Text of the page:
Top three most in-demand jobs revealed

Do employers aim to hire from the same pool of candidates?

Top three most in-demand jobs revealed

A new study revealed that employers in Singapore have been hiring or are planning to fill roles in three functions. Employers said these roles will best help them meet their business goals in the post-pandemic world.

Interestingly, employers ranked leaders and managers at the lowest end of their hiring priorities.

Departments who have been actively hiring talent include:

  • IT and digital (45%)
  • Business operations (39%)
  • Sales (29%)

Read more: Hiring the best? Amazon CEO Jeff Bezos shares his method

The study also found a jarring gap between the job functions employers are looking to hire versus what job candidates are applying for.

NTUC LearningHub found that candidates were looking to move into careers in leadership & management’ (39%), ‘business operations’ (32%), and ‘administrative’ (30%).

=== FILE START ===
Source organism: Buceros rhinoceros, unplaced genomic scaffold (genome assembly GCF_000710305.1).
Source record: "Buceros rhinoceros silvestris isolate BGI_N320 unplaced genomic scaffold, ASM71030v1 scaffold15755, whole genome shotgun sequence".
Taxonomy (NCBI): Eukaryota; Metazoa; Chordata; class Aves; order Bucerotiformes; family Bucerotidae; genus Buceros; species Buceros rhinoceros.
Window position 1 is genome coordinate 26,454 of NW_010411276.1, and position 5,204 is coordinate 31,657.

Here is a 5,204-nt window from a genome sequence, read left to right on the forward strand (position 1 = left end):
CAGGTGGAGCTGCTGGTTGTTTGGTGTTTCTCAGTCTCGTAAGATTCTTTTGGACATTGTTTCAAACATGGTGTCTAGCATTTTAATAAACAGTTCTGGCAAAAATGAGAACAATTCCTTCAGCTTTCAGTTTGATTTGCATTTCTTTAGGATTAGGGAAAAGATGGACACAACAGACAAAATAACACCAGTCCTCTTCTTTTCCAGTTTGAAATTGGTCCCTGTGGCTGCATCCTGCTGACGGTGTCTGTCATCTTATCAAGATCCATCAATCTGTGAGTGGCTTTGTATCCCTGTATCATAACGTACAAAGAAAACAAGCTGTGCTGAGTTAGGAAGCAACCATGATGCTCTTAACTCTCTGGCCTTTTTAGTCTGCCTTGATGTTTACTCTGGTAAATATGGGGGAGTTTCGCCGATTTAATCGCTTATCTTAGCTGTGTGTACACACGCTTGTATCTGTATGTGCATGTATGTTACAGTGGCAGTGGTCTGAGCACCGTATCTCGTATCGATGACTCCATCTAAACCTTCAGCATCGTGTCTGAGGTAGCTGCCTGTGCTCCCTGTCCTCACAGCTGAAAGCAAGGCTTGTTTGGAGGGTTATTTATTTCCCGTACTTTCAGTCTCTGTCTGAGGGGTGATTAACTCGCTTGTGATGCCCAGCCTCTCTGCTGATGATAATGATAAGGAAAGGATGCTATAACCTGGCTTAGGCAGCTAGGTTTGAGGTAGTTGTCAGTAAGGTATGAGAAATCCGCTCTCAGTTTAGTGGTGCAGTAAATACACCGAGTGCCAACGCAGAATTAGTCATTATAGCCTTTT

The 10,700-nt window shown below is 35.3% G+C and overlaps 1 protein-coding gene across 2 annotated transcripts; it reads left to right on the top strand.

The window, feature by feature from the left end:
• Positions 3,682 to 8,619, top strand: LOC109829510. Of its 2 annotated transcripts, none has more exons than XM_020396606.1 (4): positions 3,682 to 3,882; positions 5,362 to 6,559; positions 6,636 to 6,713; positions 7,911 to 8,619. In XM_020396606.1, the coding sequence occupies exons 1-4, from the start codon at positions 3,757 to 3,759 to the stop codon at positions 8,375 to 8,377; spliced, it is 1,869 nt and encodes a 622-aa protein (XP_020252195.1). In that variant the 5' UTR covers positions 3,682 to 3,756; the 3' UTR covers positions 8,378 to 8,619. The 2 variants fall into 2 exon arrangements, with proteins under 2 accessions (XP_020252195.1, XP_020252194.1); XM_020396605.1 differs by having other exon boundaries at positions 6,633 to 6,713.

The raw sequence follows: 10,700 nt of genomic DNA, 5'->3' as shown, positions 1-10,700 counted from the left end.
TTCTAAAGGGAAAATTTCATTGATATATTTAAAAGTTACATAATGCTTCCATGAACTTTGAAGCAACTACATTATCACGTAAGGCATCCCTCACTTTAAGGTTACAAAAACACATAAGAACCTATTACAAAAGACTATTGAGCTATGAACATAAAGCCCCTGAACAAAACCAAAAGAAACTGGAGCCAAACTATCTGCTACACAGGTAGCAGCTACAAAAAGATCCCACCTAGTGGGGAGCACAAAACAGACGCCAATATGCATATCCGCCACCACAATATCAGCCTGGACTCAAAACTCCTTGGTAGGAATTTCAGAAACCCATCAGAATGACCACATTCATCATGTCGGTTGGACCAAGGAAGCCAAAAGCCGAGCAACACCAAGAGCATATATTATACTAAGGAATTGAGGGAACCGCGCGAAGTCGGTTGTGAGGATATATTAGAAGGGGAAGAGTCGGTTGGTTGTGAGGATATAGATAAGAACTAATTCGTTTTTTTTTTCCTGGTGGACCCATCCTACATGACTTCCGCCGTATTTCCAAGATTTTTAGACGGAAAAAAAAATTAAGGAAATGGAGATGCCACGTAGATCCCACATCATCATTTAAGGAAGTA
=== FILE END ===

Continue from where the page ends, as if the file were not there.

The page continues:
Overall, three in five employers cited the job market as ‘bleak’.

Seven in 10 employers who have been hiring said it’s been challenging to fill job roles due to a severe skills gap. The shortage of skilled talent was especially pronounced in the built environment (77%), manufacturing (76%) and essential domestic services (75%) industries.

To combat this, employers have been upskilling employees with complementary skill sets (55%), reskilling employees (40%) to take on newly created roles, and proactively attracting local talent (40%) to join their workforce.

Read more: Would you recruit someone who lacks experience?

“Digital adoption and business transformation will continue to accelerate across industries, prompting employers to actively re-assess the talent pool they need in order to navigate the new economy,” said Eugene Wong, chairman at NTUC LHUB.

“In the new world order where new information and technologies are being fielded at an exponential rate, employers must lead their companies in upskilling or reskilling to learn in-demand competencies that help companies navigate a COVID-19 economy.”

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